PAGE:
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The Good: Self-criticism , or the act of pointing out one’s perceived flaws, can be a healthy way to increase self-awareness and achieve personal growth, but it may also prove a barrier to one’s self-esteem and peace of mind. It may often help facilitate the process of learning from one’s mistakes and can also be helpful when one attempts to overcome areas of weakness or unwanted habits.
The Bad: A high level of self-criticism that prevents individuals from taking risks, asserting opinions, or believing in their own abilities may be unhelpful or detrimental to well-being.
The Levels of Self-Criticism Scale, (Thompson and Zuroff), measures the two types of self-criticism: comparative and internalized.
Comparative self-criticism involves comparing to others & finding one’s self to be lacking. Self-critical people in this way often tend to base their self-esteem on perceptions of the way others feel about them and may view other individuals as superior, critical, and/or hostile.
Internalized self-criticism, may involve the feeling one cannot possibly live up to personal ideals or standards or the belief that one is deficient in some way. Even success is failure.
Self-criticism is experienced as negative internal thoughts about self; specifically about behaviors or attributes. When self-critical thoughts apply broadly rather than focus on a particular behavior, they may be more likely to impact well-being negatively.
The above statements don't focus on any particular behavior that can be improved upon. They apply negative mindset's on all fronts. They may affect confidence and contribute to the development of both physical and mental health concerns.
These statements, on the other hand, focus on a particular aspect of behavior that an individual wishes to improve. They are constructive rather than simply negative. This type of criticism is often more likely to lead to improved behavior and modifications of perceived shortcomings.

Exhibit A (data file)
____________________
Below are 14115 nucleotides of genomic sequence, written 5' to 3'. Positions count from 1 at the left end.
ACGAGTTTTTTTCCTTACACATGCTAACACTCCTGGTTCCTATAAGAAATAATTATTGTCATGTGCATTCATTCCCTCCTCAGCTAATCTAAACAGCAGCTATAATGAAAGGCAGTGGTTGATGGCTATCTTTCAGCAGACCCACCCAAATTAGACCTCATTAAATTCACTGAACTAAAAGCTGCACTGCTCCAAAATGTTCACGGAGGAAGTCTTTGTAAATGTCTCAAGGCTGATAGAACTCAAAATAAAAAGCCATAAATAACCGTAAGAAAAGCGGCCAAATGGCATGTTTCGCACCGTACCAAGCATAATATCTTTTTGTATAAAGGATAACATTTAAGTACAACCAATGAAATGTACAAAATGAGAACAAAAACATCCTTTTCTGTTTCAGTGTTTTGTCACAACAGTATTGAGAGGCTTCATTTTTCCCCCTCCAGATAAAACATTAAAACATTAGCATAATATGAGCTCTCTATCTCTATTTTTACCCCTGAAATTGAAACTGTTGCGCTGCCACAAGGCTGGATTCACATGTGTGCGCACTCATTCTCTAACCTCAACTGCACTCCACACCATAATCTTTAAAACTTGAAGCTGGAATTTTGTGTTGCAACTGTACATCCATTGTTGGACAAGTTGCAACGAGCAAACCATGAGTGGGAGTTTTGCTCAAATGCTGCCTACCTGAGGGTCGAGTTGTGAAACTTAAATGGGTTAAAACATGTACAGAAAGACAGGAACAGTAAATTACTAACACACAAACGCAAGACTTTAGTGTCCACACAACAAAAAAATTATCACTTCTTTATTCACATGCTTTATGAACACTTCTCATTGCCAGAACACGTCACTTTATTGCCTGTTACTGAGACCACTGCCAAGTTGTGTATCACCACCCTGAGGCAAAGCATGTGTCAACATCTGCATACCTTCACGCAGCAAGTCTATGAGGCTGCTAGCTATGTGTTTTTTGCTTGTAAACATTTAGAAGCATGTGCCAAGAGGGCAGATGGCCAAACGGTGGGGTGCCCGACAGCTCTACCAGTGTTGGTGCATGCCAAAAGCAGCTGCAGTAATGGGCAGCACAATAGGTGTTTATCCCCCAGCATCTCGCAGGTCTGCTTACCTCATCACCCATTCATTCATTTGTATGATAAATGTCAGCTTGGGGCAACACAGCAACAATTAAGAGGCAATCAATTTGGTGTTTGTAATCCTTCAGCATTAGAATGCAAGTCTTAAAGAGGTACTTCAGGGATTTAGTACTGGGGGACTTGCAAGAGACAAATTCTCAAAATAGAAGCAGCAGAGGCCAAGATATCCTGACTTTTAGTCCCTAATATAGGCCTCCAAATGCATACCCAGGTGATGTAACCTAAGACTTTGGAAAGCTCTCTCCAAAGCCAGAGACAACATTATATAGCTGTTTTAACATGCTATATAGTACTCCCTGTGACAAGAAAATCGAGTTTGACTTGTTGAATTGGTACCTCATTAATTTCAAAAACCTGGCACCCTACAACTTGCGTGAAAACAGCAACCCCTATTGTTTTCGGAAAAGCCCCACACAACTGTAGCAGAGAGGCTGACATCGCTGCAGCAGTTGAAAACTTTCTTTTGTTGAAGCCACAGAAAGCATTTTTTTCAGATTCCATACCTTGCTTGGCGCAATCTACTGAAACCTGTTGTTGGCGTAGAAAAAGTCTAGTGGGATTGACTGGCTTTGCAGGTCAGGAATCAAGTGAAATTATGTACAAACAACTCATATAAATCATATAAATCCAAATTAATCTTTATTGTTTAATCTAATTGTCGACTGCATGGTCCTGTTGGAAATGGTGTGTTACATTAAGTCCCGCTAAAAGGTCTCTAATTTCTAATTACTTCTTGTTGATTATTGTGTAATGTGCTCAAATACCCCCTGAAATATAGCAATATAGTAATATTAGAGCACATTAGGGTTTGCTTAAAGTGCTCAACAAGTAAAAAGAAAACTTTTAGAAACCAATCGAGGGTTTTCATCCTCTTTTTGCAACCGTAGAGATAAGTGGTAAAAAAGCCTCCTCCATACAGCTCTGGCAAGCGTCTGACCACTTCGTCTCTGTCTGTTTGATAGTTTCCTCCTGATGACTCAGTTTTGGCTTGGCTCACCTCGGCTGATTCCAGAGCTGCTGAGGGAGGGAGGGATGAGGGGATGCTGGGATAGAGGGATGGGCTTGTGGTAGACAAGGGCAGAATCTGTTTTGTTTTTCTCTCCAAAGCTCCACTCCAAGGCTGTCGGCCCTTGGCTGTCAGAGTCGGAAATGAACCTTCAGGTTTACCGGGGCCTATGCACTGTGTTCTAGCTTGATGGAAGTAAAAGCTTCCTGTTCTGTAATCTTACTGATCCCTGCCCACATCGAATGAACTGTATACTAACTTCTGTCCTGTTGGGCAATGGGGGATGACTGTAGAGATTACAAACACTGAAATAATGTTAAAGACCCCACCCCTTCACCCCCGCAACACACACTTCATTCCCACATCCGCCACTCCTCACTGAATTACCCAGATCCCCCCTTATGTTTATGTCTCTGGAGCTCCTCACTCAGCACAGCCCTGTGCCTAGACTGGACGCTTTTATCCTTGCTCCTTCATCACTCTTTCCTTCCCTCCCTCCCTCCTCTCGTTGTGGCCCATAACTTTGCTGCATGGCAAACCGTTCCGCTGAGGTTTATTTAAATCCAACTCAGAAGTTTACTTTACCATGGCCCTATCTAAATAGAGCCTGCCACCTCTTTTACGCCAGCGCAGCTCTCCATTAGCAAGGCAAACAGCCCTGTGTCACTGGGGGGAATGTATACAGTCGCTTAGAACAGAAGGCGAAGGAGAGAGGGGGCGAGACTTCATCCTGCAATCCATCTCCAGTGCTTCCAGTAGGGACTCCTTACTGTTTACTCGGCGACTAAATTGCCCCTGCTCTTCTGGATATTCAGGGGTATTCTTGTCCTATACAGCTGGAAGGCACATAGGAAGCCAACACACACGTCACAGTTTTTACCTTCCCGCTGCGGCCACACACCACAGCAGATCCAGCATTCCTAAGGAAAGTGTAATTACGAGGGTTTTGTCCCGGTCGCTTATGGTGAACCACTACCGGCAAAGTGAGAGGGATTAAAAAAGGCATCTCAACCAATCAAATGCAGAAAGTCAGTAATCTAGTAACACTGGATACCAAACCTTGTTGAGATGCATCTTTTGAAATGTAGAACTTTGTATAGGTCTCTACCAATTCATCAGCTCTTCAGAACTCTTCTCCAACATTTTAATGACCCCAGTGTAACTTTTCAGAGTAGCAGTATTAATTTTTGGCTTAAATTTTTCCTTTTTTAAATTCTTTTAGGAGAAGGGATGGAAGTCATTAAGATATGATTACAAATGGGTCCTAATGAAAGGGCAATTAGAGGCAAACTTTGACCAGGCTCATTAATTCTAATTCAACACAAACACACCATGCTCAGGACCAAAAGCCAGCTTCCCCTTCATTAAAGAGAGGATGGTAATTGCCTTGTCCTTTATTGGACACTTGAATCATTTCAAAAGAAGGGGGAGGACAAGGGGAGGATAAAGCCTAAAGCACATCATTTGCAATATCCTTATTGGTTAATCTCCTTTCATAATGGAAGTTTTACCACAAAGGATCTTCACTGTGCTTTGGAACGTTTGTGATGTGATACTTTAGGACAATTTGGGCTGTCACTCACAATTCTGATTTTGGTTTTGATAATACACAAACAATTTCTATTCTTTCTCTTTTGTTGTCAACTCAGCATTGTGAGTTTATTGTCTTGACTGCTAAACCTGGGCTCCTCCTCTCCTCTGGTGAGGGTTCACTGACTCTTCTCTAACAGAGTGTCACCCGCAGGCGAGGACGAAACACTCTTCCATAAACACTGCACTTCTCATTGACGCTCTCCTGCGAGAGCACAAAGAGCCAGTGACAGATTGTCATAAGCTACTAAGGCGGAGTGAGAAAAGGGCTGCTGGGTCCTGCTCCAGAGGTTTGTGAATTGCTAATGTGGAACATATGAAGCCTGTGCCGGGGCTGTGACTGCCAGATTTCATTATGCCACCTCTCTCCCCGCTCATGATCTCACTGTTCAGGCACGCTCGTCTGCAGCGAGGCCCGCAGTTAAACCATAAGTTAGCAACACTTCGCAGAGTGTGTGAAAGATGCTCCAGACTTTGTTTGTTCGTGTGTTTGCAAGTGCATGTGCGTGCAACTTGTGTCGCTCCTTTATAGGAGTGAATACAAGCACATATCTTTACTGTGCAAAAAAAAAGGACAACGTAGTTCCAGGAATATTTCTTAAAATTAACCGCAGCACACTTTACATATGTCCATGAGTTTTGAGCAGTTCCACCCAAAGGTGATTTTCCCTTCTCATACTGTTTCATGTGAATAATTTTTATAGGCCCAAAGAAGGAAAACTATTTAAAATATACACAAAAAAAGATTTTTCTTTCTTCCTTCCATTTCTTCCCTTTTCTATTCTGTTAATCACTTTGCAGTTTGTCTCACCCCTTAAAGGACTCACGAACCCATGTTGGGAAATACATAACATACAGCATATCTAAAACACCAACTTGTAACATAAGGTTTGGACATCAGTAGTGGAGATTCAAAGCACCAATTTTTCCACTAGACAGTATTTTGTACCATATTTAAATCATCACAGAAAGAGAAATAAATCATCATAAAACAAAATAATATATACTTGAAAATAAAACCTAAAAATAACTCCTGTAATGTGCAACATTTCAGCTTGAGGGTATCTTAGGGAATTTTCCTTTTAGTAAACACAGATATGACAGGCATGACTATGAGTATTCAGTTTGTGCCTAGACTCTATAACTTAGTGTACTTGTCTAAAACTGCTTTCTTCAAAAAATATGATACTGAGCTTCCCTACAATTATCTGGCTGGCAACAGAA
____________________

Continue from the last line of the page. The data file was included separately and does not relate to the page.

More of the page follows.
Excessively self-critical thoughts often have their roots in negative experiences with caregivers in childhood. Studies on relationships and attachments formed between parents and other primary caregivers show that the earliest bonds in life often have a significant effect on a person's future relationships as well as a person's sense of self.
When parents give children autonomy, encourage them to attempt things for themselves, and allow them to make mistakes without censure, children are more likely to develop self-confidence and grow up with a sense of security regarding their own choices.
Authoritarian parenting styles, which may be controlling and marked by rigidity, may have the effect of fostering negative self-perceptions and a low sense of self-worth in children. When children feel rejected by their parents, are not treated with warmth and compassion, or are frequently criticized, they may be more likely to grow up overly critical of both themselves and others.
Therapy can often be helpful for people who are self-critical to an extent that their daily function or quality of life is impacted. Although there is no one specific type of therapy that is used to address harmful self-criticism, a variety of therapeutic techniques may be beneficial.
One effective intervention for self-criticism is self-compassion / practicing kindness and understanding toward one's self. A therapist teaches ways to practice compassion and can help a person seeking treatment explore any potential barriers to self-compassion.
Respect yo-self after someone wrecked yo-self!
“A final word on self-criticism: Do not beat up on yourself. Even if you think you know your flaws, there is no need to advertise them. Most people won’t have noticed.” – Philip Toshio Sudo
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